cool monday full ==> yes #SUP: 3 #CONF: 1.0 #CHISQUARE: 1.6442307692307692
cool normal monday full ==> yes #SUP: 3 #CONF: 1.0 #CHISQUARE: 1.6442307692307692
cool normal weak full ==> yes #SUP: 3 #CONF: 1.0 #CHISQUARE: 1.6442307692307692
strong small ==> no #SUP: 3 #CONF: 0.75 #CHISQUARE: 4.421153846153846
high small ==> no #SUP: 3 #CONF: 0.6 #CHISQUARE: 2.536813186813187
high weak ==> no #SUP: 3 #CONF: 0.6 #CHISQUARE: 2.536813186813187
sunny weak ==> no #SUP: 3 #CONF: 0.6 #CHISQUARE: 2.536813186813187
small ==> no #SUP: 5 #CONF: 0.5555555555555556 #CHISQUARE: 4.5497150997151
high ==> no #SUP: 4 #CONF: 0.5 #CHISQUARE: 2.1701631701631707
high ==> yes #SUP: 4 #CONF: 0.5 #CHISQUARE: 2.1701631701631707
sunny ==> no #SUP: 4 #CONF: 0.5 #CHISQUARE: 2.1701631701631707
sunny ==> yes #SUP: 4 #CONF: 0.5 #CHISQUARE: 2.1701631701631707

where each line is a rule. The keywords #SUP:, #CONF: and #CHISQUARE are used to respectively indicate the support, confidence, and Chi Square result of a rule.

Using the trained model, the CMAR algorithm can make a prediction for the record:

???? rainy mild high strong monday small

The prediction is: yes

Optional feature: saving a model to a file using serialization to load it again into memory later

Training is generally really fast. But if you want to save a trained model to a file and load it in memory later, it is possible. Saving the model done by uncommenting the following lines of code in the example:

classifier.saveTrainedClassifierToFile("classifier.ser"); // Save the model the a file

Loading a saved model is done using the following lines of code in the example:

classifier = Classifier.loadTrainedClassifierToFile("classifier.ser");

Optional feature: saving the model as a set of rules into a text file (for the purpose of analysis)

If you want to see the rules of the trained model, you may save them to a text file by uncommenting the following code in the example:

String rulesPath = "rulesPath.txt"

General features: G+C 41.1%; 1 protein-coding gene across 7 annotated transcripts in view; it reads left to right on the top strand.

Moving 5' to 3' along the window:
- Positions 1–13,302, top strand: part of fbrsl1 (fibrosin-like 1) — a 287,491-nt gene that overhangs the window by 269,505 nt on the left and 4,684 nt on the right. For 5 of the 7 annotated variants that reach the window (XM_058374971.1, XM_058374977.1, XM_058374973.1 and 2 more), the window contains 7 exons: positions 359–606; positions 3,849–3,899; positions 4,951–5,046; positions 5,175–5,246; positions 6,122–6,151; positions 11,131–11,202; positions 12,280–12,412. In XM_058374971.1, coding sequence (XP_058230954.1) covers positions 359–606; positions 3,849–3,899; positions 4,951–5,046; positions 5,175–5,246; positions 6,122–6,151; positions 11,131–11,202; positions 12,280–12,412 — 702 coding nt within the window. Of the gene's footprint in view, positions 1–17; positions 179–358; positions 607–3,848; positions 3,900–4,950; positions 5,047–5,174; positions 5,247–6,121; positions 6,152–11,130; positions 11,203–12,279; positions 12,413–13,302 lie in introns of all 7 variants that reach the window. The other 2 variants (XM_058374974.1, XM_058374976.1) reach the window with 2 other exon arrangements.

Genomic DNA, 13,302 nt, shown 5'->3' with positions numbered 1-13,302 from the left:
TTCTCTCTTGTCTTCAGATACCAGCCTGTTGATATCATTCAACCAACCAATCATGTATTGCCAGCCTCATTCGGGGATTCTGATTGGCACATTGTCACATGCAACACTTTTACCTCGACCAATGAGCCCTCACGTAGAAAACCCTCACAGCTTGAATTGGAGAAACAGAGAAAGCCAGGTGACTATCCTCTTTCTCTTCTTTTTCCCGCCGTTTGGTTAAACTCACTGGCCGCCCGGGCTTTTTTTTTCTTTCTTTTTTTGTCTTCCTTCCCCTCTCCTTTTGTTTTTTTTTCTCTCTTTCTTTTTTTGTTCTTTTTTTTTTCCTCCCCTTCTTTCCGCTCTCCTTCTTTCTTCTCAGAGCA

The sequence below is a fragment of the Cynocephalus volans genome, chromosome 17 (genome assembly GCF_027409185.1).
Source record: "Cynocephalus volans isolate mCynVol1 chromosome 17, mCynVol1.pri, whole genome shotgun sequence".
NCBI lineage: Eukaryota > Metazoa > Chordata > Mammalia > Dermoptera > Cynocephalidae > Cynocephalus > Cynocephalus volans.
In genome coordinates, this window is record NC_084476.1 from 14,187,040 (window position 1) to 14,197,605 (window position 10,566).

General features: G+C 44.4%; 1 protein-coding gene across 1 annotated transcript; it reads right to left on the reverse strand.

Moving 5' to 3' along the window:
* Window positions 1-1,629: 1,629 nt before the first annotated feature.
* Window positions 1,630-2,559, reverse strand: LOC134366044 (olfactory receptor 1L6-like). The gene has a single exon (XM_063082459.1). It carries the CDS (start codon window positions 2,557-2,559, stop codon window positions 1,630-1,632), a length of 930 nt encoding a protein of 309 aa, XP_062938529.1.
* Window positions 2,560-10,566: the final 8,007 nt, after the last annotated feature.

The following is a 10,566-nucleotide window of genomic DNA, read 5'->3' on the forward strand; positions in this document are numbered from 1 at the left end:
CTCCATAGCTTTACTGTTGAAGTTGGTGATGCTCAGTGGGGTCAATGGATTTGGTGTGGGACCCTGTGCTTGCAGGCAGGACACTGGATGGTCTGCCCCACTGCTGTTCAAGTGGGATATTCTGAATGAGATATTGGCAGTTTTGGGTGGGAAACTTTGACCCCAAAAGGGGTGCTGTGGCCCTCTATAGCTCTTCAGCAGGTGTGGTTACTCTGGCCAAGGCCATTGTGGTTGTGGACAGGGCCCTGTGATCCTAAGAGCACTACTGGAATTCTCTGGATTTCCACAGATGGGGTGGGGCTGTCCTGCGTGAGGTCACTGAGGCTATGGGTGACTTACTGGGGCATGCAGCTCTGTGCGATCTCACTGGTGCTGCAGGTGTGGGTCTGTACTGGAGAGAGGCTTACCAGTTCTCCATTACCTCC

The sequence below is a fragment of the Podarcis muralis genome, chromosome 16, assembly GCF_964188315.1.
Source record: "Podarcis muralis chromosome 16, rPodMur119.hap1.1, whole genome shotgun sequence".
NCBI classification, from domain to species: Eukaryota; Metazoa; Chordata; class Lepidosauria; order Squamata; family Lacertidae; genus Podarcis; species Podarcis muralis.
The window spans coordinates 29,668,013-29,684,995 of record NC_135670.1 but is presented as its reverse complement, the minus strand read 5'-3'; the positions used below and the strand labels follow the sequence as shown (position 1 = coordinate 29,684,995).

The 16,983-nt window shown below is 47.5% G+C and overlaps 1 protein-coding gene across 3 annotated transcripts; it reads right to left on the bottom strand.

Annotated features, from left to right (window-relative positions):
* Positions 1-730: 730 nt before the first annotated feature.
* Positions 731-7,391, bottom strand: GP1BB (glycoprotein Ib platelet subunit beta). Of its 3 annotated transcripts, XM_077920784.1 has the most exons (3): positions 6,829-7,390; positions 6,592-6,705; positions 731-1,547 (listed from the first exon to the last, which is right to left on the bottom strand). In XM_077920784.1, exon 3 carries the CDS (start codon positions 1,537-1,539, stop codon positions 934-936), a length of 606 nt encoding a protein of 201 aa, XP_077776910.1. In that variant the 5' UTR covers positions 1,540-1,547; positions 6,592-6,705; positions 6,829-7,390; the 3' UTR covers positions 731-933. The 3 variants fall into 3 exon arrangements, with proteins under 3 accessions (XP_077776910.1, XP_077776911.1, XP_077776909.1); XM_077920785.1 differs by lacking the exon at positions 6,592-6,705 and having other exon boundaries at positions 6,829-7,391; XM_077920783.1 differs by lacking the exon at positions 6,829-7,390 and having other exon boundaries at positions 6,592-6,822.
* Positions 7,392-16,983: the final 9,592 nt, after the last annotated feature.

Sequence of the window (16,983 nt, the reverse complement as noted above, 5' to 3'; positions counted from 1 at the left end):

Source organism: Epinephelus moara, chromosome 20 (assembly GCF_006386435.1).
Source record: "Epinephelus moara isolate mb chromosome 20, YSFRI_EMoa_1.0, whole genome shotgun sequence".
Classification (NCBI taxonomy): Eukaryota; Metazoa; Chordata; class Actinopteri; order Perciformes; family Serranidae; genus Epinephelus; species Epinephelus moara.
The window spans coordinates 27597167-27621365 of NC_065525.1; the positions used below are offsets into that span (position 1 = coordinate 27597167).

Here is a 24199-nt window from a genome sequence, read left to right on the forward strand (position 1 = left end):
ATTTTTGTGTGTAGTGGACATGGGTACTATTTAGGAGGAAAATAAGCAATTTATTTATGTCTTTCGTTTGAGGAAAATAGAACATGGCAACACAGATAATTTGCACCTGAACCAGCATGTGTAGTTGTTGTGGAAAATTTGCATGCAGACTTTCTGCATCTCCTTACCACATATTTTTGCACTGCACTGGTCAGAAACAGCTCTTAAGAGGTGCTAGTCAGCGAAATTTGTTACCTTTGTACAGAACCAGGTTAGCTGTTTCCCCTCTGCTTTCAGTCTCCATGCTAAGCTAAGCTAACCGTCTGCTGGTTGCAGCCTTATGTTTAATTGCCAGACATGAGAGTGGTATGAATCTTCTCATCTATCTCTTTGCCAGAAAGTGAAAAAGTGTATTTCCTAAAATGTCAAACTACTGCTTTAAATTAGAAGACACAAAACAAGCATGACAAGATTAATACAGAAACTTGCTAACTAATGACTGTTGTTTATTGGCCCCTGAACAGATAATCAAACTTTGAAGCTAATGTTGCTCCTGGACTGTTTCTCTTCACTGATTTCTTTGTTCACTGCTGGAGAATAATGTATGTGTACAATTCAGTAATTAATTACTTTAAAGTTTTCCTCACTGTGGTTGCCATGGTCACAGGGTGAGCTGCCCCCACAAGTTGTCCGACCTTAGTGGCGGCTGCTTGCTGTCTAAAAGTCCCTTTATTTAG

((RuleClassifier)classifier).writeRulesToFileSPMFFormatAsStrings(rulesPath,dataset);

where rulesPath.txt is the output file path and dataset is the training dataset.

Note that rules saves in this format cannot be loaded back in memory. If you want to save and load a model in memory, you should save rules using serialization (see above) instead.

Input format (default)

A few input file formats are supported by this algorithm. The first one is a text file such as the dataset "tennisExtended.txt." used in this example:

play outlook temp humid wind day moon
no sunny hot high weak tuesday full
no sunny hot high strong tuesday small
yes overcast hot high weak tuesday full
yes rainy mild high strong tuesday small
yes rainy cool normal weak monday full
no rainy cool normal strong monday small
yes overcast cool normal strong monday full
no sunny mild high weak monday small
yes sunny cool normal weak monday full
yes rainy mild normal weak monday small
yes sunny mild normal strong friday full
no rainy cool normal strong friday small
yes overcast cool normal strong friday full
no sunny mild high weak friday small
yes sunny cool normal weak friday full
yes overcast hot high weak friday small
yes rainy mild high strong friday full
yes rainy mild normal weak friday small
yes sunny mild normal strong tuesday full

The first line indicates the names of the attributes, each separated by a space. Then each of the following lines is a record where attribute values are separated by spaces. There are 19 records.

Alternative input format (ARFF)

It is also possible to use a dataset encoded using the ARFF format as an alternative to the default dataset format. The specification of the ARFF format can be found here. Most features of the ARFF format are supported except that all attribute values are treated as nominal values. This is due to the design of CMAR, which is only defined for handling nominal values. If numerical values are in the data, they will be treated as nominal values (strings). To load a file using the ARFF format, the following lines of code can be used in the example:

String datasetPath = fileToPath("weather-train.arff");
ARFFDataset dataset = new ARFFDataset(datasetPath, targetClassName);

Using these lines, the dataset weather-train.aff will be used, which contains the following content:

@relation weather.tennis

@attribute outlook {sunny,overcast,rainy}
@attribute temperature {hot,mild,cool}
@attribute humidity {high,normal}
@attribute windy {strong,weak}
@attribute play {yes,no}

@data
sunny,hot,high,weak,no
sunny,hot,high,strong,no
overcast,hot,high,weak,yes
rainy,mild,high,weak,yes
rainy,cool,normal,weak,yes
rainy,cool,normal,strong,no
overcast,cool,normal,strong,yes
sunny,mild,high,weak,no
sunny,cool,normal,weak,yes
rainy,mild,normal,weak,yes
sunny,mild,normal,strong,yes

This dataset defines 5 attributes and 11 records (note that it is slightly different from the file tennisExtended.txt in the above example).

Alternative input format (CSV)